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Throwing Precaution to the Wind: NEPA and the Deepwater Horizon Blowout

Journal of Energy and Environmental Law, 2011

14 Pages Posted: 13 Feb 2011  

Sandra B. Zellmer

University of Nebraska at Lincoln - College of Law

Robert L. Glicksman

George Washington University - Law School

Joel A. Mintz

Nova Southeastern University

Date Written: February 12, 2011

Abstract

On April 20, 2010, BP’s Deepwater Horizon oil platform blew up. Eleven workers were killed in the explosion. When the platform sank to the bottom of the Gulf of Mexico two days later, oil erupted out of the riser - a 5,000-foot pipe connecting the platform to the well on the ocean floor. After a number of failed attempts to stop the leak, BP eventually capped the well in July, three months after the explosion. Nearly 5,000,000 barrels of oil were released into the Gulf, making the Deepwater Horizon the largest offshore oil spill in world history.

In this paper, we uncover some of the regulatory failures that led to the disaster. We focus on the National Environmental Policy Act of 1969 (NEPA), and describe how the government’s failure to take NEPA seriously reveals significant flaws in the oil and gas program as a whole. The precautionary nature of NEPA’s “look before you leap” mandate was completely undercut by the failure to prepare a “worst case analysis,” by the abuse of categorical exclusions, and by over-reliance on flawed assumptions provided by the industry. We assess how these shortcomings resulted in disaster, and suggests reforms to ensure that all potential risks of harm are identified and analyzed in a rigorous, accurate, and unbiased manner before a project like the Deepwater Horizon goes forward.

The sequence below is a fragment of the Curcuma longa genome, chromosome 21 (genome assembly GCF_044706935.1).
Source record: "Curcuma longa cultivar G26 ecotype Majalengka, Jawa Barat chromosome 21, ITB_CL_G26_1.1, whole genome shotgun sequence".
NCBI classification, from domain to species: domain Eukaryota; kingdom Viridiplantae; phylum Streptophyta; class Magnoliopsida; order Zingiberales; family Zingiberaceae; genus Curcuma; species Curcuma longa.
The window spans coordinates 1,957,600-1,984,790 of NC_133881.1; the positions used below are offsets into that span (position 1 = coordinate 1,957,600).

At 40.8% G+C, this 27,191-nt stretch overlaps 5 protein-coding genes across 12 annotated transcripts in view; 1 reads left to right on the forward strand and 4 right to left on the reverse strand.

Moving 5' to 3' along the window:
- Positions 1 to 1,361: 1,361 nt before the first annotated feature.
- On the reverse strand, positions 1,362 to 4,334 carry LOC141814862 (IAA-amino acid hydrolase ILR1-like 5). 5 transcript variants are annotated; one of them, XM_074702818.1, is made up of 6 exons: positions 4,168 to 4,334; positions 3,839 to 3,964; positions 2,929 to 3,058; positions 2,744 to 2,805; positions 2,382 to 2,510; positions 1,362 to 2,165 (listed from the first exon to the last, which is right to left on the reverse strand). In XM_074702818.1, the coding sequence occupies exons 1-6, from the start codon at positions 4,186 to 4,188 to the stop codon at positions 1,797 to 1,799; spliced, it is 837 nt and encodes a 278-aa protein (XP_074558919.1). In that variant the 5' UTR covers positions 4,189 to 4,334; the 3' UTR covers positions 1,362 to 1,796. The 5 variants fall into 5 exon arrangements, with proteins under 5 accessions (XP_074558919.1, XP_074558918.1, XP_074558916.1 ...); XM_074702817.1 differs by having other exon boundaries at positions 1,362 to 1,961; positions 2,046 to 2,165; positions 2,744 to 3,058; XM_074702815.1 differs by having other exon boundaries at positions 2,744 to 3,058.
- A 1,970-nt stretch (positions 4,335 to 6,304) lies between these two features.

Keywords: NEPA, Worst Case Analysis, Precautionary Principle, Oil Leasing, Categorical Exclusion

JEL Classification: K23, K32

Suggested Citation

Zellmer, Sandra B. and Glicksman, Robert L. and Mintz, Joel A., Throwing Precaution to the Wind: NEPA and the Deepwater Horizon Blowout (February 12, 2011). Journal of Energy and Environmental Law, 2011. Available at SSRN: https://ssrn.com/abstract=1760425

Sandra B. Zellmer (Contact Author)

University of Nebraska at Lincoln - College of Law ( email )

103 McCollum Hall
P.O. Box 830902
Lincoln, NE 68583-0902
United States

Robert L. Glicksman

George Washington University - Law School ( email )

2000 H Street, N.W.
Washington, DC 20052
United States
202-994-4641 (Phone)

HOME PAGE: http://www.law.gwu.edu/Faculty/profile.aspx?id=16085

Joel A. Mintz

Nova Southeastern University ( email )

3301 College Avenue
Ft. Lauderdale, FL 33314
United States

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